2013-1-10-CSSH-Deans-Office-Awards-Five-Inaugural-Research-Development-Grants

Research Development Program awards 15 recipients

Deadline for next cycle of awards is October 18
July 1st, 2013

Dean Uta Poiger is pleased to announce 15 new recipients of the College of Social Sciences and Humanities (CSSH) Dean’s Research Development Awards. This is the second cohort of recipients since the program began in fall 2012. The grants are designed to support CSSH faculty members’ research and lead to proposals for more significant support from external sources. A committee of CSSH faculty members and Dean’s Office staff members reviewed all proposals.

Each year, CSSH will have two funding cycles for this program. The deadline for the next cycle is Friday, October 18, 2013. More information on the application process is available in the call for proposals.

Summer 2013 CSSH Dean’s Research Development Award Recipients

  • Christopher Bosso, Professor of Public Policy, “Early Stage Research on Regional Food Systems and Policy”;
  • Phil Brown, University Distinguished Professor of Sociology and Health Sciences, “Grassroots – Mapping and Gardenroots – Hands-on, Emerging Methods for Civic Science”;
  • Robert Hall, Associate Professor of African American Studies and History, and Interim Chair of Department of African American Studies, “Diet, Obesity, and Physical Activity Among African Americans: Deep History or Recent Crisis?”;
  • Carla Kaplan, Davis Distinguished Professor of American Literature, “Queen of Muckrakers: The Life and Times of Jessica Mitford”;
  • Jung Lee, Assistant Professor of Philosophy and Religion, “To Hold up Half the Sky: Strategies of Resistance Among the Dalit Women of Nepal”;
  • Alisa Lincoln, Associate Professor of Health Sciences and Sociology, “An International Comparison of Limited Literacy Among People with Serious Mental Illness Disentangling the Social Consequences of Mental Illness”;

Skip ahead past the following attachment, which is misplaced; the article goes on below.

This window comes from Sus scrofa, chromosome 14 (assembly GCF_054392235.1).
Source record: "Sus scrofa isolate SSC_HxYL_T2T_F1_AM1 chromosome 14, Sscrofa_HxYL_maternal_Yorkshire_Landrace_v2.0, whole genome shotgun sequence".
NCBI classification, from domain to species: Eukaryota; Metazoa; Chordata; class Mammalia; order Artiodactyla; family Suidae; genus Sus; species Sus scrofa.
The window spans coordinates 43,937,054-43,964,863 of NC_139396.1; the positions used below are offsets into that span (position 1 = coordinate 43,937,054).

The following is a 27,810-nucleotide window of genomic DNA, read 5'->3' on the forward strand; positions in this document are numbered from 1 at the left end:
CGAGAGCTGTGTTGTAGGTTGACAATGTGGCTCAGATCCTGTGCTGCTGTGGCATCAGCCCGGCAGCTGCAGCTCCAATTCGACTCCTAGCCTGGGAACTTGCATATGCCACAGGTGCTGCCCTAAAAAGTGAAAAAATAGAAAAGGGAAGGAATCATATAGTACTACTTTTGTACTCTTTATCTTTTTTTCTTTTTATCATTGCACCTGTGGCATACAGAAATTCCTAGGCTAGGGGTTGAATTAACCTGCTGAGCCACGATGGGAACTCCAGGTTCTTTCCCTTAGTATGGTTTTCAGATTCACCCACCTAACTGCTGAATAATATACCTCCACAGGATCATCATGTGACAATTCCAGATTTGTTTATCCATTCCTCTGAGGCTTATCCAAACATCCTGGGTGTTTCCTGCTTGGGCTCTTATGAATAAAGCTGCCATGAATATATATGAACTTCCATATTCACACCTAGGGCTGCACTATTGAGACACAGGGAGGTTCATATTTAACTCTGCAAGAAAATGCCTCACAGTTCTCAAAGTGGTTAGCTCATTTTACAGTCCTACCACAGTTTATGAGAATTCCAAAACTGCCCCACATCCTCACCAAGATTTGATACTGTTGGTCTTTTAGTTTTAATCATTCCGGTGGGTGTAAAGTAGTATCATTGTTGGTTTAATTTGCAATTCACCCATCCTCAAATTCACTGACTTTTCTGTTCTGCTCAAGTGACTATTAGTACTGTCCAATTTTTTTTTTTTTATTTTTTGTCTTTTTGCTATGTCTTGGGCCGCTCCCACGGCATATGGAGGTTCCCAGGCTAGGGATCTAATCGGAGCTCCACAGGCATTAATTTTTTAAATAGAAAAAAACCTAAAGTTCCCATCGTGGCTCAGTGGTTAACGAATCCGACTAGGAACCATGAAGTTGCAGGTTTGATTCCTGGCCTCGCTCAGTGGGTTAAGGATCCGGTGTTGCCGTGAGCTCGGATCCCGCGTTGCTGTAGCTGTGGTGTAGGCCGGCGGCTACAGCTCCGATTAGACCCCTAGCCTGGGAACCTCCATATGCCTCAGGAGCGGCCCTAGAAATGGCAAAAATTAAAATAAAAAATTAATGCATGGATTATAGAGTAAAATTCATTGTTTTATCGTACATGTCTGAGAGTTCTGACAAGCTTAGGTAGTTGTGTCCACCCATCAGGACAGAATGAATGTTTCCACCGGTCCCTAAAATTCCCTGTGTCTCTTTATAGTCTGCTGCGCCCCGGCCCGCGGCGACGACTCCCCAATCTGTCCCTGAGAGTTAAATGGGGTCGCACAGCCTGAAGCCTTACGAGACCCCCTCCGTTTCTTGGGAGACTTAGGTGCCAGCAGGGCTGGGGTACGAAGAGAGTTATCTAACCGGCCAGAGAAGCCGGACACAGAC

• Katherine Luongo, Assistant Professor of History, “Witches and Bureaucrats: Witchcraft-Driven Violence in Africa and its Relation to Global Asylum-Seeking”;
  • William F. S. Miles, Professor of Political Science, “Hausa Diaspora in Africa: Migration of a Muslim Minority in a Hyper-Securitized Environment”;
  • Janet Randall, Professor of Linguistics and English, “The Plain English Jury Instruction Project”;
  • Heather Streets-Salter, Associate Professor of History, “Webs of Empire: Connections Across Imperial Boundaries in Southeast Asia”;
  • Jacob Stowell, Associate Professor of Criminology and Criminal Justice, “An Examination of Detailed Homicide Information: Integrating Mortality Record Data with Police Department Homicide Reports”;
  • Berna Turam, Associate Professor of Sociology and International Affairs, “Scales of Democracy: Urban Space, Power, and Freedom”;
  • Thomas Vicino, Assistant Professor of Political Science, “Sustaining the Marvelous Megalopolis: An Analysis of Urban Transformation in Brazil”;
  • Liza Weinstein, Assistant Professor of Sociology, “The Politics of Forced Evictions: A Comparative Study of State Power and Claims-Making in Urban India”; and
  • Gregory Zimmerman, Assistant Professor of Criminology and Criminal Justice, “An Inclusive Mixed Methods Approach to the Study of Social Networks: Supplementing Quantitative Data from Two Large-Scale Collaborative Efforts with Original Qualitative Research.”

Courtesy of CSSH Dean’s Office


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